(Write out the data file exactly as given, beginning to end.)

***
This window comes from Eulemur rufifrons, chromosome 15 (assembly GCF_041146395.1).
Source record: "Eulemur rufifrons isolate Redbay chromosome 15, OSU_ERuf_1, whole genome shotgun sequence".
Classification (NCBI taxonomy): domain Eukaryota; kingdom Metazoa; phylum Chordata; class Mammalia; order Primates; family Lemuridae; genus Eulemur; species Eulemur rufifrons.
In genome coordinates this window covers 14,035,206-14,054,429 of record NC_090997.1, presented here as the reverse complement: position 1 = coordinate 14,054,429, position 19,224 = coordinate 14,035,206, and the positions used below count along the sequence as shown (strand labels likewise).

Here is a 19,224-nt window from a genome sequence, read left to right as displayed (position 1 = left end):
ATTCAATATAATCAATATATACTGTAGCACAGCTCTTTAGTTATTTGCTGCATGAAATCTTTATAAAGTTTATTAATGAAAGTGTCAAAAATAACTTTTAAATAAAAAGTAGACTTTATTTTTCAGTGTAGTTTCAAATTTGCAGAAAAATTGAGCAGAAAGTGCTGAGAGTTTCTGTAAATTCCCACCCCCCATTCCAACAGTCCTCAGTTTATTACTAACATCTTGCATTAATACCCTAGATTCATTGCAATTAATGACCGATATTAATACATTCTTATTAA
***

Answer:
This window comes from Eulemur rufifrons, chromosome 15 (assembly GCF_041146395.1).
Source record: "Eulemur rufifrons isolate Redbay chromosome 15, OSU_ERuf_1, whole genome shotgun sequence".
Classification (NCBI taxonomy): domain Eukaryota; kingdom Metazoa; phylum Chordata; class Mammalia; order Primates; family Lemuridae; genus Eulemur; species Eulemur rufifrons.
In genome coordinates this window covers 14,035,206-14,054,429 of record NC_090997.1, presented here as the reverse complement: position 1 = coordinate 14,054,429, position 19,224 = coordinate 14,035,206, and the positions used below count along the sequence as shown (strand labels likewise).

Here is a 19,224-nt window from a genome sequence, read left to right as displayed (position 1 = left end):
ATTCAATATAATCAATATATACTGTAGCACAGCTCTTTAGTTATTTGCTGCATGAAATCTTTATAAAGTTTATTAATGAAAGTGTCAAAAATAACTTTTAAATAAAAAGTAGACTTTATTTTTCAGTGTAGTTTCAAATTTGCAGAAAAATTGAGCAGAAAGTGCTGAGAGTTTCTGTAAATTCCCACCCCCCATTCCAACAGTCCTCAGTTTATTACTAACATCTTGCATTAATACCCTAGATTCATTGCAATTAATGACCGATATTAATACATTCTTATTAA